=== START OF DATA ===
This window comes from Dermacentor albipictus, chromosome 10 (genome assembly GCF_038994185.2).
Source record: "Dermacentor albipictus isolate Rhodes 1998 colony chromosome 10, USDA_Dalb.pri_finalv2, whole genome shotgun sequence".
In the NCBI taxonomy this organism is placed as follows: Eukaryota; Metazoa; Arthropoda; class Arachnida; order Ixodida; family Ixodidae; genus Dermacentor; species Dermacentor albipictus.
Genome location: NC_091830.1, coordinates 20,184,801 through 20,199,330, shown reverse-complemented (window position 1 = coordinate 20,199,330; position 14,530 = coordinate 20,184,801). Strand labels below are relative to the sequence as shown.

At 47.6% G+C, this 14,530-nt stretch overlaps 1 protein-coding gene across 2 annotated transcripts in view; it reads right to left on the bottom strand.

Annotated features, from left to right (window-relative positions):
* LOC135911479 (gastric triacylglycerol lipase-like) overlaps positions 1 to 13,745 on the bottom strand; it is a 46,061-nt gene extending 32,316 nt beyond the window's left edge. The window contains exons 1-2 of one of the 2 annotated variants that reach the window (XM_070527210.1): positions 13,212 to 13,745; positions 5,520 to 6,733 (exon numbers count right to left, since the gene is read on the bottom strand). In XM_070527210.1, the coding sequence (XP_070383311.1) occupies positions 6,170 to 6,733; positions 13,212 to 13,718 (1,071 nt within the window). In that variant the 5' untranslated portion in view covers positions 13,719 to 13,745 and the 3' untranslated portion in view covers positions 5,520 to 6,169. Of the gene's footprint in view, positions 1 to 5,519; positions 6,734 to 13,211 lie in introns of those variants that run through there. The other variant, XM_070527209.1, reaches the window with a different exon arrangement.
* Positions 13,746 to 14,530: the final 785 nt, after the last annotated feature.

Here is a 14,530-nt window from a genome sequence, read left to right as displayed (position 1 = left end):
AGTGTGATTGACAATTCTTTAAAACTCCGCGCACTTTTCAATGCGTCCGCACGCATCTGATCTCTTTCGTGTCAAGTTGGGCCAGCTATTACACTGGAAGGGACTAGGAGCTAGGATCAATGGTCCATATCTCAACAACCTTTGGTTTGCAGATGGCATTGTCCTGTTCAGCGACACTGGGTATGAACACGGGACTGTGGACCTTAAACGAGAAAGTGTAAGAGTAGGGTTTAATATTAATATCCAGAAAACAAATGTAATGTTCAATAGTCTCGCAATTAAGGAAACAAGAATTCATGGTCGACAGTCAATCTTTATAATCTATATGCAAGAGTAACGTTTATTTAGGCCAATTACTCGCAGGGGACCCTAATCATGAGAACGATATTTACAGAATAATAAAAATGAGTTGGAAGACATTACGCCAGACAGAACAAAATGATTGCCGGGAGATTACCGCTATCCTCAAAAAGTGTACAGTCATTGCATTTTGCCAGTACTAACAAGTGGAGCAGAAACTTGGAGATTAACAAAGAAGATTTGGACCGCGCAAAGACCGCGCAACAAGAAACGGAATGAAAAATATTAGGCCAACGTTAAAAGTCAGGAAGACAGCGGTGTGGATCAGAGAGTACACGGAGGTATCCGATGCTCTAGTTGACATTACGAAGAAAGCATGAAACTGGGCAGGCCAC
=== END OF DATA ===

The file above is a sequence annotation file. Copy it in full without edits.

This window comes from Dermacentor albipictus, chromosome 10 (genome assembly GCF_038994185.2).
Source record: "Dermacentor albipictus isolate Rhodes 1998 colony chromosome 10, USDA_Dalb.pri_finalv2, whole genome shotgun sequence".
In the NCBI taxonomy this organism is placed as follows: Eukaryota; Metazoa; Arthropoda; class Arachnida; order Ixodida; family Ixodidae; genus Dermacentor; species Dermacentor albipictus.
Genome location: NC_091830.1, coordinates 20,184,801 through 20,199,330, shown reverse-complemented (window position 1 = coordinate 20,199,330; position 14,530 = coordinate 20,184,801). Strand labels below are relative to the sequence as shown.

At 47.6% G+C, this 14,530-nt stretch overlaps 1 protein-coding gene across 2 annotated transcripts in view; it reads right to left on the bottom strand.

Annotated features, from left to right (window-relative positions):
* LOC135911479 (gastric triacylglycerol lipase-like) overlaps positions 1 to 13,745 on the bottom strand; it is a 46,061-nt gene extending 32,316 nt beyond the window's left edge. The window contains exons 1-2 of one of the 2 annotated variants that reach the window (XM_070527210.1): positions 13,212 to 13,745; positions 5,520 to 6,733 (exon numbers count right to left, since the gene is read on the bottom strand). In XM_070527210.1, the coding sequence (XP_070383311.1) occupies positions 6,170 to 6,733; positions 13,212 to 13,718 (1,071 nt within the window). In that variant the 5' untranslated portion in view covers positions 13,719 to 13,745 and the 3' untranslated portion in view covers positions 5,520 to 6,169. Of the gene's footprint in view, positions 1 to 5,519; positions 6,734 to 13,211 lie in introns of those variants that run through there. The other variant, XM_070527209.1, reaches the window with a different exon arrangement.
* Positions 13,746 to 14,530: the final 785 nt, after the last annotated feature.

Here is a 14,530-nt window from a genome sequence, read left to right as displayed (position 1 = left end):
AGTGTGATTGACAATTCTTTAAAACTCCGCGCACTTTTCAATGCGTCCGCACGCATCTGATCTCTTTCGTGTCAAGTTGGGCCAGCTATTACACTGGAAGGGACTAGGAGCTAGGATCAATGGTCCATATCTCAACAACCTTTGGTTTGCAGATGGCATTGTCCTGTTCAGCGACACTGGGTATGAACACGGGACTGTGGACCTTAAACGAGAAAGTGTAAGAGTAGGGTTTAATATTAATATCCAGAAAACAAATGTAATGTTCAATAGTCTCGCAATTAAGGAAACAAGAATTCATGGTCGACAGTCAATCTTTATAATCTATATGCAAGAGTAACGTTTATTTAGGCCAATTACTCGCAGGGGACCCTAATCATGAGAACGATATTTACAGAATAATAAAAATGAGTTGGAAGACATTACGCCAGACAGAACAAAATGATTGCCGGGAGATTACCGCTATCCTCAAAAAGTGTACAGTCATTGCATTTTGCCAGTACTAACAAGTGGAGCAGAAACTTGGAGATTAACAAAGAAGATTTGGACCGCGCAAAGACCGCGCAACAAGAAACGGAATGAAAAATATTAGGCCAACGTTAAAAGTCAGGAAGACAGCGGTGTGGATCAGAGAGTACACGGAGGTATCCGATGCTCTAGTTGACATTACGAAGAAAGCATGAAACTGGGCAGGCCAC